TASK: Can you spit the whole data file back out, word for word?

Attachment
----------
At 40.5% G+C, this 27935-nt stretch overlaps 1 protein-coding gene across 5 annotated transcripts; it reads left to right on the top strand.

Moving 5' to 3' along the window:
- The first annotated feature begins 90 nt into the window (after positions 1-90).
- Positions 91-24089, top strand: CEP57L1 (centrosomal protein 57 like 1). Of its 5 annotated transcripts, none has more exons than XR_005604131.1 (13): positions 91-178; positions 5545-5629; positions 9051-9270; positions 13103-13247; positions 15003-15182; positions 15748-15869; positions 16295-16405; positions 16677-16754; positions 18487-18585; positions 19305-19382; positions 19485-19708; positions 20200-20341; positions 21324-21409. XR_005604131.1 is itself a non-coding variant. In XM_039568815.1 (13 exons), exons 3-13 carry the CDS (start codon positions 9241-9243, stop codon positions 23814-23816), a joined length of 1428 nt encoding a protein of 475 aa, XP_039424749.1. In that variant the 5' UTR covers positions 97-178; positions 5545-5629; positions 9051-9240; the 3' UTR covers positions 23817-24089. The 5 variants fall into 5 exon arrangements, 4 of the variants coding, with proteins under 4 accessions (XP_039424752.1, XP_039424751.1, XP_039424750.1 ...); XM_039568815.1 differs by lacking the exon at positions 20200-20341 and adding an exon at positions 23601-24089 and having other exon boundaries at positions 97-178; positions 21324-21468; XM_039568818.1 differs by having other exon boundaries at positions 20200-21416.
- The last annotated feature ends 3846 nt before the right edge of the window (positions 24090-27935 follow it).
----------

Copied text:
At 40.5% G+C, this 27935-nt stretch overlaps 1 protein-coding gene across 5 annotated transcripts; it reads left to right on the top strand.

Moving 5' to 3' along the window:
- The first annotated feature begins 90 nt into the window (after positions 1-90).
- Positions 91-24089, top strand: CEP57L1 (centrosomal protein 57 like 1). Of its 5 annotated transcripts, none has more exons than XR_005604131.1 (13): positions 91-178; positions 5545-5629; positions 9051-9270; positions 13103-13247; positions 15003-15182; positions 15748-15869; positions 16295-16405; positions 16677-16754; positions 18487-18585; positions 19305-19382; positions 19485-19708; positions 20200-20341; positions 21324-21409. XR_005604131.1 is itself a non-coding variant. In XM_039568815.1 (13 exons), exons 3-13 carry the CDS (start codon positions 9241-9243, stop codon positions 23814-23816), a joined length of 1428 nt encoding a protein of 475 aa, XP_039424749.1. In that variant the 5' UTR covers positions 97-178; positions 5545-5629; positions 9051-9240; the 3' UTR covers positions 23817-24089. The 5 variants fall into 5 exon arrangements, 4 of the variants coding, with proteins under 4 accessions (XP_039424752.1, XP_039424751.1, XP_039424750.1 ...); XM_039568815.1 differs by lacking the exon at positions 20200-20341 and adding an exon at positions 23601-24089 and having other exon boundaries at positions 97-178; positions 21324-21468; XM_039568818.1 differs by having other exon boundaries at positions 20200-21416.
- The last annotated feature ends 3846 nt before the right edge of the window (positions 24090-27935 follow it).